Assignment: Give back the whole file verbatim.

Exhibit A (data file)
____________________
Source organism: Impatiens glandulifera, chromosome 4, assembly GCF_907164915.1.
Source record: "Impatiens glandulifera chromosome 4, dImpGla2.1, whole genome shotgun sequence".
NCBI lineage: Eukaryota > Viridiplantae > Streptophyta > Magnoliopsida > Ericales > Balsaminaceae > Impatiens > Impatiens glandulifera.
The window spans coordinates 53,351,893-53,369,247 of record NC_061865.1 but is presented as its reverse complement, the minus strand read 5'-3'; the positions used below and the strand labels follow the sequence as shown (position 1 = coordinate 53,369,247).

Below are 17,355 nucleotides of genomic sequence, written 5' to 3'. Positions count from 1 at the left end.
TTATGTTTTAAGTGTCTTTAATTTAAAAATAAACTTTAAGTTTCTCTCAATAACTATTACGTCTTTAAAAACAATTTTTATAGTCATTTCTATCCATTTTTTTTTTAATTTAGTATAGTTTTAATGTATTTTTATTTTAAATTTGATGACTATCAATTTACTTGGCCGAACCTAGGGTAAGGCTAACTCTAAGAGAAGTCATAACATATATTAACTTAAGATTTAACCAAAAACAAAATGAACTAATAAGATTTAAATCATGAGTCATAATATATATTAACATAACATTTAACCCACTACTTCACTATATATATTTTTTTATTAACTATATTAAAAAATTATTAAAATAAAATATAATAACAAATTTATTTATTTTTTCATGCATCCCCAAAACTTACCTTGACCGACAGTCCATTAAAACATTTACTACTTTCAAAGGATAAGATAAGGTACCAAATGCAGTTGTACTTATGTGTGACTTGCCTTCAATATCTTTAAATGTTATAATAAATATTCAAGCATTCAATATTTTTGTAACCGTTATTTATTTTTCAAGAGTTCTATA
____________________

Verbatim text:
Source organism: Impatiens glandulifera, chromosome 4, assembly GCF_907164915.1.
Source record: "Impatiens glandulifera chromosome 4, dImpGla2.1, whole genome shotgun sequence".
NCBI lineage: Eukaryota > Viridiplantae > Streptophyta > Magnoliopsida > Ericales > Balsaminaceae > Impatiens > Impatiens glandulifera.
The window spans coordinates 53,351,893-53,369,247 of record NC_061865.1 but is presented as its reverse complement, the minus strand read 5'-3'; the positions used below and the strand labels follow the sequence as shown (position 1 = coordinate 53,369,247).

Below are 17,355 nucleotides of genomic sequence, written 5' to 3'. Positions count from 1 at the left end.
TTATGTTTTAAGTGTCTTTAATTTAAAAATAAACTTTAAGTTTCTCTCAATAACTATTACGTCTTTAAAAACAATTTTTATAGTCATTTCTATCCATTTTTTTTTTAATTTAGTATAGTTTTAATGTATTTTTATTTTAAATTTGATGACTATCAATTTACTTGGCCGAACCTAGGGTAAGGCTAACTCTAAGAGAAGTCATAACATATATTAACTTAAGATTTAACCAAAAACAAAATGAACTAATAAGATTTAAATCATGAGTCATAATATATATTAACATAACATTTAACCCACTACTTCACTATATATATTTTTTTATTAACTATATTAAAAAATTATTAAAATAAAATATAATAACAAATTTATTTATTTTTTCATGCATCCCCAAAACTTACCTTGACCGACAGTCCATTAAAACATTTACTACTTTCAAAGGATAAGATAAGGTACCAAATGCAGTTGTACTTATGTGTGACTTGCCTTCAATATCTTTAAATGTTATAATAAATATTCAAGCATTCAATATTTTTGTAACCGTTATTTATTTTTCAAGAGTTCTATA